The Battle of Marathon

After the Athenians and Plataians had camped in the woods near Mount Agrieliki for about 5 days, hoping the Spartans would arrive, the Persian army advanced into the plain. We don't know exactly where the battle took place, but it seems likely it was in the middle as shown in the map.


Two Big Problems


The trumpets sounded and the hoplites took formation in a long battle line. The phalanx was normally 8 ranks deep. Miltiades, now in overall command, knew that because the Persian army was much bigger, the Greeks would be outflanked. This was a big problem. If an enemy outflanked you (see diagram below), they could attack the side or rear of your phalanx, which could not defend itself properly. Phalanxes were very effective going forwards, but not in any other direction!


The other big problem was that even before the two armies met face to face, the Persian archers would fire thousands of arrows at them. The Greek shields were quite effective at deflecting these arrows, but still, there was a big danger.


Miltiades solved the arrow problem very simply - he told the hoplites to run, once they got in arrow range. This meant they got to the battle line more quickly and so there were fewer casualties. Of course it meant the soldiers would be a bit worn out - they were each carrying about 25kg of gear! However, most hoplites were very fit from training in the gym. There was even a special race for athletes - the hoplite race - in which men ran wearing helmets and shields.


Still, it was a hot day, and the run can't have helped. And once they arrived at the Persian line they had to very quickly get into a tight phalanx.


The second problem was more difficult. What could Miltiades do to make sure the Greek battle line was not outflanked - and of course make sure the Greeks won the battle? Below we look at the options.



A view of the plain of Marathon today, from the lower slopes of Mount Agrieliki. The battle took place somewhere in the middle. The area of the Persian camp is just visible in the distance where the beach curves.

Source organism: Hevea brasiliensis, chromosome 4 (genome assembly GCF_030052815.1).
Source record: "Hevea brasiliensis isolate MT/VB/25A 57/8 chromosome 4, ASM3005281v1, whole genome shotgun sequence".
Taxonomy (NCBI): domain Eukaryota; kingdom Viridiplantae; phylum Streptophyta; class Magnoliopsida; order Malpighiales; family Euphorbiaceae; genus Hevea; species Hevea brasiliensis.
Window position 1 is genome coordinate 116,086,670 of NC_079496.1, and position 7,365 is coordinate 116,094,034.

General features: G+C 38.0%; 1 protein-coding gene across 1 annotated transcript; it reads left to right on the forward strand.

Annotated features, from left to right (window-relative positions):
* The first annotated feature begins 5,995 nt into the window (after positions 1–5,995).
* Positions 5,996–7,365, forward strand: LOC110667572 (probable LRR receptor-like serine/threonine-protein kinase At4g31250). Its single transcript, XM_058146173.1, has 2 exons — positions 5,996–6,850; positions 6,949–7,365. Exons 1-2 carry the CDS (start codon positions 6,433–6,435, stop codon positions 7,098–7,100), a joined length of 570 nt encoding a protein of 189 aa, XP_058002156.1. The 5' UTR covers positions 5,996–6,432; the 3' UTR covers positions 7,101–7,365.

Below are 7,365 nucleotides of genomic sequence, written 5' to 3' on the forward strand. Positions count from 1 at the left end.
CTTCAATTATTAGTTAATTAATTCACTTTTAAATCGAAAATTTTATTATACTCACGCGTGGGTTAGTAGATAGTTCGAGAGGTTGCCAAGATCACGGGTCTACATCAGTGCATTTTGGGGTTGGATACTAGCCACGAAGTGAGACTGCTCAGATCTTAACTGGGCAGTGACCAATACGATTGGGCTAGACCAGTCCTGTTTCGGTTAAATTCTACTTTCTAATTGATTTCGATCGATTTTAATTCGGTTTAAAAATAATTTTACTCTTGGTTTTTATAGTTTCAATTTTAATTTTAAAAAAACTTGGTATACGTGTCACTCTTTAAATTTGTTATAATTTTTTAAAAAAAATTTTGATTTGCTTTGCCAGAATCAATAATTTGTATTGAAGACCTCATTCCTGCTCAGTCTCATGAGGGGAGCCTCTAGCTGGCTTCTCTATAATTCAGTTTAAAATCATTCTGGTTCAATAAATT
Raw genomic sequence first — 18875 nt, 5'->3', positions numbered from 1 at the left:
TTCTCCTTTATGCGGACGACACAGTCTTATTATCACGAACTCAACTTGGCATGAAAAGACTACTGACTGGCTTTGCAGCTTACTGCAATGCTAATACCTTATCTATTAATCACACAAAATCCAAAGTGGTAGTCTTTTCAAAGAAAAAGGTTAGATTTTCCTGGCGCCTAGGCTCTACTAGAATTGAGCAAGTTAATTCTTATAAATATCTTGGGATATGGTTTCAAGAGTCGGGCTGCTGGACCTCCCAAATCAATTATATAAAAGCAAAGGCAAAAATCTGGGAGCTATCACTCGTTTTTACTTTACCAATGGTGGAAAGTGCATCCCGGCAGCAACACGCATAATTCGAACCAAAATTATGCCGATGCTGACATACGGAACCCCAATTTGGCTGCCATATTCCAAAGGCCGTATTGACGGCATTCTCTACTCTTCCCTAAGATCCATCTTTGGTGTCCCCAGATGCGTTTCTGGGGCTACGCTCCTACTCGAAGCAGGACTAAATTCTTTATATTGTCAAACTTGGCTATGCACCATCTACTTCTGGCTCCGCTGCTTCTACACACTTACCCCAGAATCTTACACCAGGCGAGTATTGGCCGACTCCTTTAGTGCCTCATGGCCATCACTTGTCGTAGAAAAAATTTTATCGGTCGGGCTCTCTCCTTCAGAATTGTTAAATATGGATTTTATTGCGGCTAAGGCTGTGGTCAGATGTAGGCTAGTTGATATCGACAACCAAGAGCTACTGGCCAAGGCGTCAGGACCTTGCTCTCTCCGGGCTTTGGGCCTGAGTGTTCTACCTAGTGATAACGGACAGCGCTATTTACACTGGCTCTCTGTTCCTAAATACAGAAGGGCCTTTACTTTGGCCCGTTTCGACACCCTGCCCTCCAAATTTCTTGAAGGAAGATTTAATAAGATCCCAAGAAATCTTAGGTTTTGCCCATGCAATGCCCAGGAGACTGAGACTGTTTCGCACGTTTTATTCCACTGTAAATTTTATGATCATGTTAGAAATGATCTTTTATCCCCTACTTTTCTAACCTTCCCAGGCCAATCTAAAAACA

Hoplites running

Thin the Ranks


Miltiades had to thin the ranks. In order for the Greek battle front to match the Persians, the phalanx could not be 8 men deep all the way along. But where to thin? What do you think?


The Greeks knew that the strongest enemy troops were in the centre - the Persians themselves with their spears, and the Sakai with their battle axes. So how about keeping the Greek centre strong, and thinning on the flanks?


The pictures show what would probably have happened.


Phase 1


The Greeks thin down to four ranks, on both the left and right flanks. Now the Persians are much stronger on each flank. The Greeks in the centre are reasonably well-matched to the strong Persian forces. Hoplites overall were better warriors and had better weapons and armour than the Persians. What do you think would happen next?


Phase 2


The Greeks on each flank would be pushed back. Once they were defeated like this it was a rout - many of them would drop their shields and flee. Lots would be killed, as it was much easier to kill an enemy who showed you his back.


And then...

Phase 3 - Defeat

Finally, the Persians who had chased after the Greek flanks could turn and attack the remaining Greeks from behind. Any ancient army surrounded like this would be destroyed.

So What Actually Happened?